Protanthea simplex

Carlgren, 1891

Height of column up to 20 mm, span of tentacles to 70 mm.
Base a lightly adherent disc slightly wider than column. Column cylindrical, flaring out trumpet-like just below the margin; its surface is finely rugose, due to tiny nematocyst batteries in the ectoderm. Disc wide, with the mouth on a prominent hypostome. General texture of the whole anemone is very soft and flaccid.
Tentacles: Very long, not retractile, with slight constrictions at their bases, up to about 200; in full expansion their volume probably exceeds that of the column.
Colouration: Column slightly translucent, white or pink; if ripe gonads are present these are deep orange-pink and show through the column wall. Tentacles white with a distinctive frosted appearance, especially near their tips.

In places where there is minimal water turbulence, such as sea lochs, fjords, or deep water. Attaches to rocks or various organic substrata - ascidians, worm tubes, corals (Lophelia, etc.) - from the shallow sublittoral (c. 9 m) to at least 500 m depth.

From the coasts of Scandinavia to Rockall Bank in the north-east Atlantic. Recently discovered in abundance in several sheltered localities on the west coast of Scotland.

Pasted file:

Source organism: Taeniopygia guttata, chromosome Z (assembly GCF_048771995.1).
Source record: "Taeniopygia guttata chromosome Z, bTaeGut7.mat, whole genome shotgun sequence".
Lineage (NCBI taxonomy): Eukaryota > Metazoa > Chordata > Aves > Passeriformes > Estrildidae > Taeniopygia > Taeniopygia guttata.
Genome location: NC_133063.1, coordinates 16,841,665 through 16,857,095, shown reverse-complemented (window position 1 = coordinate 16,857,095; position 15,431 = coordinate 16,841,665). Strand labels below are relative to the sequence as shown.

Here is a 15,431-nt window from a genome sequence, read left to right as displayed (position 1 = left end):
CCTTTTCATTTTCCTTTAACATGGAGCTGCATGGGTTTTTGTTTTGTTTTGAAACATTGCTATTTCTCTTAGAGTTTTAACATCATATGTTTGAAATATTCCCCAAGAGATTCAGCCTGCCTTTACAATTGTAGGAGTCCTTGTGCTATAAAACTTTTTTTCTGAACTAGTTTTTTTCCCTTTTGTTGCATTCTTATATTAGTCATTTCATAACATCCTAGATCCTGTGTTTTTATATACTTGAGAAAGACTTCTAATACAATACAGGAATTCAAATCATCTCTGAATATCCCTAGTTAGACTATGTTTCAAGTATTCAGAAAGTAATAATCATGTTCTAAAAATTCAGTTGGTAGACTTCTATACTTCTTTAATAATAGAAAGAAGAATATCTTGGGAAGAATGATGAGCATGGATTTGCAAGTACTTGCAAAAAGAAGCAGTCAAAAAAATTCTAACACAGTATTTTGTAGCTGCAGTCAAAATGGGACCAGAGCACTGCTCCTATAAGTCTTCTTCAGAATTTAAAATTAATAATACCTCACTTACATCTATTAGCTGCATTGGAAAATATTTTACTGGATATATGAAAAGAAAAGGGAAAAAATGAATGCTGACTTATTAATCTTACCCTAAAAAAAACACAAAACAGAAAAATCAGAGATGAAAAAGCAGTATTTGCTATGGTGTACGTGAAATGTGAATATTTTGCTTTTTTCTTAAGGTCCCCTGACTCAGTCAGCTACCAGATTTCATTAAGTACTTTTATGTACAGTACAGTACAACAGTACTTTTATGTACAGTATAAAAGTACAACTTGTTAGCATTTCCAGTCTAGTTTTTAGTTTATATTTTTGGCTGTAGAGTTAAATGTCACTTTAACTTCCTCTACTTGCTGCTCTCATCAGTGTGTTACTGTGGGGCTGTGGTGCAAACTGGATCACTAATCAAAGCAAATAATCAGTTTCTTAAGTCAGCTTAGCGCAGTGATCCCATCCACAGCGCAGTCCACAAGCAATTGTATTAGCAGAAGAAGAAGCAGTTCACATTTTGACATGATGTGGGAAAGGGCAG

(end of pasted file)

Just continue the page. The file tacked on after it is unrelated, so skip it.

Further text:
Protanthea is an unusually active anemone, reacting strongly to various stimuli - introduction of food, local agitation of the water, etc. These reactions vary from a violent twitching or thrashing of the tentacles to sudden, complete relaxation of the musculature, so that it hangs limply from its attachment. Under certain circumstances it may shed some or all of its tentacles, particularly if lifted carelessly from the water. It is extremely sticky, adhering strongly to fingers, glassware, etc., often to the extent of causing itself physical damage. Fragments of tissue removed in this way (except tentacles) are capable of regenerating into complete anemones; otherwise asexual reproduction is not known in this species.